Have you ever watched skilled darts players? Within microseconds of the first dart thrown they have worked out exactly the score that they should aim for with their next two darts. Have you ever observed seasoned punters on a racecourse? Given the odds, they can tell you with effortless ease what the winnings would be, from any combination of results, of a multi-race bet such as a Yankee.
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I have never put it to the test with a darts player or a racing enthusiast, but my expectation would be that if I were to present them with the simplest set of accounts or a financial case for a straightforward IT proposal, they would say something like: “Sorry guv, haven’t a clue about numbers; don’t understand them and never will.”
Certainly that has nearly always been the response of the numerous IT people of just about every kind who, over many years, I have helped to build or interpret financial cases. I found this strange until I hit upon the likely answer.
Accounting or "finance" – and I can say this as an accountant – is very simple. So, to assuage any sense of inferiority, many of its practitioners have sought – consciously or otherwise – to make it seem complicated.
This they have achieved by wrapping it up in impenetrable jargon (described by Bernard Shaw as the conspiracy by professionals against the laity), much of it unnecessary.
IT managers understanding at last why apparently ‘overwhelmingly profitable’ proposals that they have put to top management have repeatedly been turned do
So successful have they been, that they have often confused themselves and this confusion has been transmitted to succeeding generations by much bad, if well-intentioned, teaching.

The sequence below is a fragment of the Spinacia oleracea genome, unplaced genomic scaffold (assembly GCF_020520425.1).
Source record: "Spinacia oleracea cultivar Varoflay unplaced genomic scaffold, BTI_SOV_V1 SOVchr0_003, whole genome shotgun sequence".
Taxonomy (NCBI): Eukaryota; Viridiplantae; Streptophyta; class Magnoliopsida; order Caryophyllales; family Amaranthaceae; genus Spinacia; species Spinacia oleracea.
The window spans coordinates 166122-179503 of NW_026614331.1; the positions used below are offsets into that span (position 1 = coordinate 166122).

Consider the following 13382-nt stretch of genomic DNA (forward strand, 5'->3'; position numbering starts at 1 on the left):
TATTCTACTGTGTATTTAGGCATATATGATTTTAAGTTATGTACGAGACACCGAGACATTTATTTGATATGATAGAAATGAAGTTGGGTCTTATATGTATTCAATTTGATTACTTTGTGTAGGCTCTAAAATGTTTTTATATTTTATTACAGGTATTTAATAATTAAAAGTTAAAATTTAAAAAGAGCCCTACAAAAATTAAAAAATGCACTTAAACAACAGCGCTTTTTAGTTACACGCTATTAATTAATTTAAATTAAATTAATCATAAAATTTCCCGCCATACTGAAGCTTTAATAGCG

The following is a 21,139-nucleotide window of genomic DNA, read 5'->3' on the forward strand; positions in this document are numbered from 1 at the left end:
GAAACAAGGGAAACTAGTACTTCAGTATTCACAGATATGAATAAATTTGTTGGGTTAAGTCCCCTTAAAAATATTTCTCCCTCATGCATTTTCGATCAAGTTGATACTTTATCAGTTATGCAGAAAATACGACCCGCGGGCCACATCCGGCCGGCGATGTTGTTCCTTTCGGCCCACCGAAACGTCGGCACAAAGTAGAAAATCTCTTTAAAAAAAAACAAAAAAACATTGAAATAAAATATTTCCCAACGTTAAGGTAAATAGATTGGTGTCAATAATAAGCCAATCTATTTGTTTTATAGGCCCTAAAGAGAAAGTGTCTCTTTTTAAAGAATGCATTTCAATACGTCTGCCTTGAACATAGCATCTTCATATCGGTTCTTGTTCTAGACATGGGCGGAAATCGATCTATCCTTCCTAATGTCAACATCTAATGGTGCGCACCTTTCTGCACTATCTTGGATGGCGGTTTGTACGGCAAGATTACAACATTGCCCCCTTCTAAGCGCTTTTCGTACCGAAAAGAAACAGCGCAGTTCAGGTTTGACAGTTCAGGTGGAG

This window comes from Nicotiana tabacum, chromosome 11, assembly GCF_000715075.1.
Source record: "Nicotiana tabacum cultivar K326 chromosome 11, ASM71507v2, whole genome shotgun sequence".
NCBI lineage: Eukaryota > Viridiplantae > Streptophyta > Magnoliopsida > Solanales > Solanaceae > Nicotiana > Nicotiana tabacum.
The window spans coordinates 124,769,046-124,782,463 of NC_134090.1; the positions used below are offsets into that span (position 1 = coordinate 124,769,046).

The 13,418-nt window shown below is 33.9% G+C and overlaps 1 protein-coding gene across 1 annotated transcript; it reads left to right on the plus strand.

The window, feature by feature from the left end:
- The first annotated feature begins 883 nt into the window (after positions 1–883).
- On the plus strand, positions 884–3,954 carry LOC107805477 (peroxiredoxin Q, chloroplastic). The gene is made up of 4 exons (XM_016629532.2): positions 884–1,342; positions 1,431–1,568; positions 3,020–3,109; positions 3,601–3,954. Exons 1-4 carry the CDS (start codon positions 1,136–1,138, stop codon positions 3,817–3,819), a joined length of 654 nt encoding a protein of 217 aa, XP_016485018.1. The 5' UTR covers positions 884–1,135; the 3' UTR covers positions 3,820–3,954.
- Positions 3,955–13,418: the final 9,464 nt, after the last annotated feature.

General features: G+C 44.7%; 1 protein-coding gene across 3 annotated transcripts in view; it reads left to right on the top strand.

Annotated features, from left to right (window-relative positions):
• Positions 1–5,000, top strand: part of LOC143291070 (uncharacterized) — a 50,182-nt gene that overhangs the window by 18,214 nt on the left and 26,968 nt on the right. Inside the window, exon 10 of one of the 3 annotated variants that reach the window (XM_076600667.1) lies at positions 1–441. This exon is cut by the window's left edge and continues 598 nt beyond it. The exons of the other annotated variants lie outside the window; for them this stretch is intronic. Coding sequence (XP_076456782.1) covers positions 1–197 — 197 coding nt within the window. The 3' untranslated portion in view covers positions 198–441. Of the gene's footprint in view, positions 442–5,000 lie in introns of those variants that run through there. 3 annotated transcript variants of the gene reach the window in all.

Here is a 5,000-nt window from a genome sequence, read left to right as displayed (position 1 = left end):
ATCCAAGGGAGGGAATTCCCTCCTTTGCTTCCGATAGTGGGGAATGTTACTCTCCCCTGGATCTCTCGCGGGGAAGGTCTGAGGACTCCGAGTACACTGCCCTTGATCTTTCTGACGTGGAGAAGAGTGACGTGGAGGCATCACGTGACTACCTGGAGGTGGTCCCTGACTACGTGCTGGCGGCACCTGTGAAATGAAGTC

I was so relieved to find a profession that I could see was essentially simple that I have rarely, if ever, been afflicted with this sense of inferiority.
I have always in my work, my teaching and my writing tried to do the reverse - to take something that others find complicated and reveal its essential simplicity and have always found this immensely satisfying.
I have seen the light dawning as people charged with putting together a business case have come to understand the fundamental difference between a "cash flow" financial case and a "profit and loss" financial case and have become able to apply the few simple, but very different rules that apply to each;
I have seen IT managers understanding why apparently "overwhelmingly profitable" proposals that they have put to top management have repeatedly been turned down "because the Discounted Cash Flows (DCFs) don’t add up".
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And I have seen IT salespeople, previously frustrated by customer financial people refusing to take "intangible benefits" into account, now succeeding by using a few simple methods to turn "soft" benefits into "hard" ones, with numbers attached.
Those same IT managers or salespeople have come to realise that, by understanding and using the few simple financial evaluation methods that financial people themselves use, they can save immense amounts of time by not pursuing proposals that never stood any chance of success;
Departmental managers who had been against an IT proposal that was manifestly to the benefit of both their own department and their organisation as a whole because “the loss on sale and the depreciation would kill my budget”, are now able to argue successfully for a change to budget procedures to prevent such an absurd situation;
Leasing evaluators in large organisations who seemed truly to believe that their job was fulfilled by choosing from among a dozen options the IT lease whose primary period interest rate was one-eighth of a percentage point lower than any other, are now realising that the single least-important clause in an IT lease contract is the primary period interest rate.
Finance is not as mysterious as finance specialists like to make it seem. Learning a few simple techniques can make the difference between your great IT project being given the go ahead and being passed over. It's not as hard as you think.
Michael Blackstaff FCA MBCS CITP has over 40 years' finance, marketing and training experience of the information technology (IT) industry and its customers. For nine years, he was a financial marketing specialist with IBM UK, developing business cases for complex projects, selling leasing, teaching salespeople the finance of selling and advising customers on financing and accounting for IT. He teaches courses on finance and accounting for non-financial managers and salespeople in IT and other industries.